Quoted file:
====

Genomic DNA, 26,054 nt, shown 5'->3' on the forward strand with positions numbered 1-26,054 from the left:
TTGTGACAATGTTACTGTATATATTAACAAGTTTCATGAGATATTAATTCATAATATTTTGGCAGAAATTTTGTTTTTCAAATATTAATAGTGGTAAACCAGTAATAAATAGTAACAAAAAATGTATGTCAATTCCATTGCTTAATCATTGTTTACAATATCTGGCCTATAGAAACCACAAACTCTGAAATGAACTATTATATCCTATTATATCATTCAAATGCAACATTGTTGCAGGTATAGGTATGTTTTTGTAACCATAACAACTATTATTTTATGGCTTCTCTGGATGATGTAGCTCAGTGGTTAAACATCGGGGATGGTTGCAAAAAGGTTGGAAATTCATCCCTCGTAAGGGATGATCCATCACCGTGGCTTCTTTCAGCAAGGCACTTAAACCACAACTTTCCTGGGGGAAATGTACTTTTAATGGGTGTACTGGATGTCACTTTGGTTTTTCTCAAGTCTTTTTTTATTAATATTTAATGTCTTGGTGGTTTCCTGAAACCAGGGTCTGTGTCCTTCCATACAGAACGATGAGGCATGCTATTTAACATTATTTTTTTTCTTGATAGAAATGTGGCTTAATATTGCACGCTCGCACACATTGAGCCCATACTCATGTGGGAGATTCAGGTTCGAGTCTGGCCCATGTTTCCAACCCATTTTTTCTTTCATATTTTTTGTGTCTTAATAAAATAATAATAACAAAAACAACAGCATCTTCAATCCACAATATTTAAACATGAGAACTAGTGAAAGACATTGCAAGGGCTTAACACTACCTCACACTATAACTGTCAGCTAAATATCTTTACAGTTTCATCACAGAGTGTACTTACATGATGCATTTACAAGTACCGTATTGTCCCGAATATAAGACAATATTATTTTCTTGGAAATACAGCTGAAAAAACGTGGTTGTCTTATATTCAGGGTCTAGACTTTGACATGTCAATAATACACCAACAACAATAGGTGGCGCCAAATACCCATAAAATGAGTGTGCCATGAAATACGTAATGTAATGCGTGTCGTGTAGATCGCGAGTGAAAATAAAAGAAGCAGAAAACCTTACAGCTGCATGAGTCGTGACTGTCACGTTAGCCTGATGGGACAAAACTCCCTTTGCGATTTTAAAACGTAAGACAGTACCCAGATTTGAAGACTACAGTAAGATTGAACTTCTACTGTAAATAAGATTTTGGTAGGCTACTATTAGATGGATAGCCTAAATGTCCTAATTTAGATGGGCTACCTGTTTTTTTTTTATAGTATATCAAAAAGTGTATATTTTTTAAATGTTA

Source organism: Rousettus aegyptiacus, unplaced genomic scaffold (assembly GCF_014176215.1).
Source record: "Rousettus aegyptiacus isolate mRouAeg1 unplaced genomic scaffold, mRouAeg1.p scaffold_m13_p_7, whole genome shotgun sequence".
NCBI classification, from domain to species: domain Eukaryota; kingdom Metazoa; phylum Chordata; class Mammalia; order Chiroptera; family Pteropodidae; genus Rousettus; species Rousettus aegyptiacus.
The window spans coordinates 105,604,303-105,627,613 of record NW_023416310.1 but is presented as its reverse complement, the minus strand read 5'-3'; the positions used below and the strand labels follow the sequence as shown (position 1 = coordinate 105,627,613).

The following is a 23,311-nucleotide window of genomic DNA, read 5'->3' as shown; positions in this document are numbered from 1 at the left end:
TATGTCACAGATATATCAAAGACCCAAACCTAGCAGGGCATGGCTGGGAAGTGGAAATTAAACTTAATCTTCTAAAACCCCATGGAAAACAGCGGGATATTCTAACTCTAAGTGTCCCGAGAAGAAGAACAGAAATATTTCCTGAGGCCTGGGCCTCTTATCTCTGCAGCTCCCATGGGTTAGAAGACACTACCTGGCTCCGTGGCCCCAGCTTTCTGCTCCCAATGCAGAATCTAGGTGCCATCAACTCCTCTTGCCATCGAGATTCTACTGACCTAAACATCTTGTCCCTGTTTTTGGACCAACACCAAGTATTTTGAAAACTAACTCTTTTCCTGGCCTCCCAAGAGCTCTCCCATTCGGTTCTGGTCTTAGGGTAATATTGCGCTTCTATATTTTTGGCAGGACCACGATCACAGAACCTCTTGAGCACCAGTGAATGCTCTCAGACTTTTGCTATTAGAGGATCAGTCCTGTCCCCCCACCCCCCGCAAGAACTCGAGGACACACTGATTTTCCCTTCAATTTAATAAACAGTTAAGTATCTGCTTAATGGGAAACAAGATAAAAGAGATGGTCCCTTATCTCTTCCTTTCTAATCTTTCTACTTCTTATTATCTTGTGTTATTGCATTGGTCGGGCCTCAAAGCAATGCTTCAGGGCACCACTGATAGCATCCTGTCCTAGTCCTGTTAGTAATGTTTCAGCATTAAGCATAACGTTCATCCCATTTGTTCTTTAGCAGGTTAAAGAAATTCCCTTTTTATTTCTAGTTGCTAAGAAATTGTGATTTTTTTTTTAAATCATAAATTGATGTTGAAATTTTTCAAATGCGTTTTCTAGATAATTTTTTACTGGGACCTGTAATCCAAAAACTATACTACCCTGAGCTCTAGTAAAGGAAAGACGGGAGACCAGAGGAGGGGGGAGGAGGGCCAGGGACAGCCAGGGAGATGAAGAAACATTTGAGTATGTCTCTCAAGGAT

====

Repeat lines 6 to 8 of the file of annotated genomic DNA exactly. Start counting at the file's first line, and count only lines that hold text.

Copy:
The window spans coordinates 105,604,303-105,627,613 of record NW_023416310.1 but is presented as its reverse complement, the minus strand read 5'-3'; the positions used below and the strand labels follow the sequence as shown (position 1 = coordinate 105,627,613).

The following is a 23,311-nucleotide window of genomic DNA, read 5'->3' as shown; positions in this document are numbered from 1 at the left end:
TATGTCACAGATATATCAAAGACCCAAACCTAGCAGGGCATGGCTGGGAAGTGGAAATTAAACTTAATCTTCTAAAACCCCATGGAAAACAGCGGGATATTCTAACTCTAAGTGTCCCGAGAAGAAGAACAGAAATATTTCCTGAGGCCTGGGCCTCTTATCTCTGCAGCTCCCATGGGTTAGAAGACACTACCTGGCTCCGTGGCCCCAGCTTTCTGCTCCCAATGCAGAATCTAGGTGCCATCAACTCCTCTTGCCATCGAGATTCTACTGACCTAAACATCTTGTCCCTGTTTTTGGACCAACACCAAGTATTTTGAAAACTAACTCTTTTCCTGGCCTCCCAAGAGCTCTCCCATTCGGTTCTGGTCTTAGGGTAATATTGCGCTTCTATATTTTTGGCAGGACCACGATCACAGAACCTCTTGAGCACCAGTGAATGCTCTCAGACTTTTGCTATTAGAGGATCAGTCCTGTCCCCCCACCCCCCGCAAGAACTCGAGGACACACTGATTTTCCCTTCAATTTAATAAACAGTTAAGTATCTGCTTAATGGGAAACAAGATAAAAGAGATGGTCCCTTATCTCTTCCTTTCTAATCTTTCTACTTCTTATTATCTTGTGTTATTGCATTGGTCGGGCCTCAAAGCAATGCTTCAGGGCACCACTGATAGCATCCTGTCCTAGTCCTGTTAGTAATGTTTCAGCATTAAGCATAACGTTCATCCCATTTGTTCTTTAGCAGGTTAAAGAAATTCCCTTTTTATTTCTAGTTGCTAAGAAATTGTGATTTTTTTTTTAAATCATAAATTGATGTTGAAATTTTTCAAATGCGTTTTCTAGATAATTTTTTACTGGGACCTGTAATCCAAAAACTATACTACCCTGAGCTCTAGTAAAGGAAAGACGGGAGACCAGAGGAGGGGGGAGGAGGGCCAGGGACAGCCAGGGAGATGAAGAAACATTTGAGTATGTCTCTCAAGGAT